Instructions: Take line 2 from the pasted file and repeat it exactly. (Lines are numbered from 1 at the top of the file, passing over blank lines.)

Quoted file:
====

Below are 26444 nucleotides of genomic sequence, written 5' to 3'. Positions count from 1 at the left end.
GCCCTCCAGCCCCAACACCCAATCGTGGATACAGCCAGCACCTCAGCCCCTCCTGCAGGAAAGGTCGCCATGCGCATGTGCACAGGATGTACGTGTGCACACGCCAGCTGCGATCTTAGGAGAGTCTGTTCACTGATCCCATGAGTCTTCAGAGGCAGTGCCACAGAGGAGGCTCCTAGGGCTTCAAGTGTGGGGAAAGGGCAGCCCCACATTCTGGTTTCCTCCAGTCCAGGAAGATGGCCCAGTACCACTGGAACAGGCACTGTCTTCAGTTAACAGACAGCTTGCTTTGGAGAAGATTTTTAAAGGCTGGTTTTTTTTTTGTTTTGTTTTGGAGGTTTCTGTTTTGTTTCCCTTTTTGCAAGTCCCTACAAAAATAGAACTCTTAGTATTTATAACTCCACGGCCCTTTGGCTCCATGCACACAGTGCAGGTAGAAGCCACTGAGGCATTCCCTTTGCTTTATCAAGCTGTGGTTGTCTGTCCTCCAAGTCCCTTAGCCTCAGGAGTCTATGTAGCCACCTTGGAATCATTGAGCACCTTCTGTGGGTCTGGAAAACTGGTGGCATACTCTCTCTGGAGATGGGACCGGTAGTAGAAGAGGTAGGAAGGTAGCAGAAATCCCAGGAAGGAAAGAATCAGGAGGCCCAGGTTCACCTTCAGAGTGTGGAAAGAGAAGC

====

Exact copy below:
GCCCTCCAGCCCCAACACCCAATCGTGGATACAGCCAGCACCTCAGCCCCTCCTGCAGGAAAGGTCGCCATGCGCATGTGCACAGGATGTACGTGTGCACACGCCAGCTGCGATCTTAGGAGAGTCTGTTCACTGATCCCATGAGTCTTCAGAGGCAGTGCCACAGAGGAGGCTCCTAGGGCTTCAAGTGTGGGGAAAGGGCAGCCCCACATTCTGGTTTCCTCCAGTCCAGGAAGATGGCCCAGTACCACTGGAACAGGCACTGTCTTCAGTTAACAGACAGCTTGCTTTGGAGAAGATTTTTAAAGGCTGGTTTTTTTTTTGTTTTGTTTTGGAGGTTTCTGTTTTGTTTCCCTTTTTGCAAGTCCCTACAAAAATAGAACTCTTAGTATTTATAACTCCACGGCCCTTTGGCTCCATGCACACAGTGCAGGTAGAAGCCACTGAGGCATTCCCTTTGCTTTATCAAGCTGTGGTTGTCTGTCCTCCAAGTCCCTTAGCCTCAGGAGTCTATGTAGCCACCTTGGAATCATTGAGCACCTTCTGTGGGTCTGGAAAACTGGTGGCATACTCTCTCTGGAGATGGGACCGGTAGTAGAAGAGGTAGGAAGGTAGCAGAAATCCCAGGAAGGAAAGAATCAGGAGGCCCAGGTTCACCTTCAGAGTGTGGAAAGAGAAGC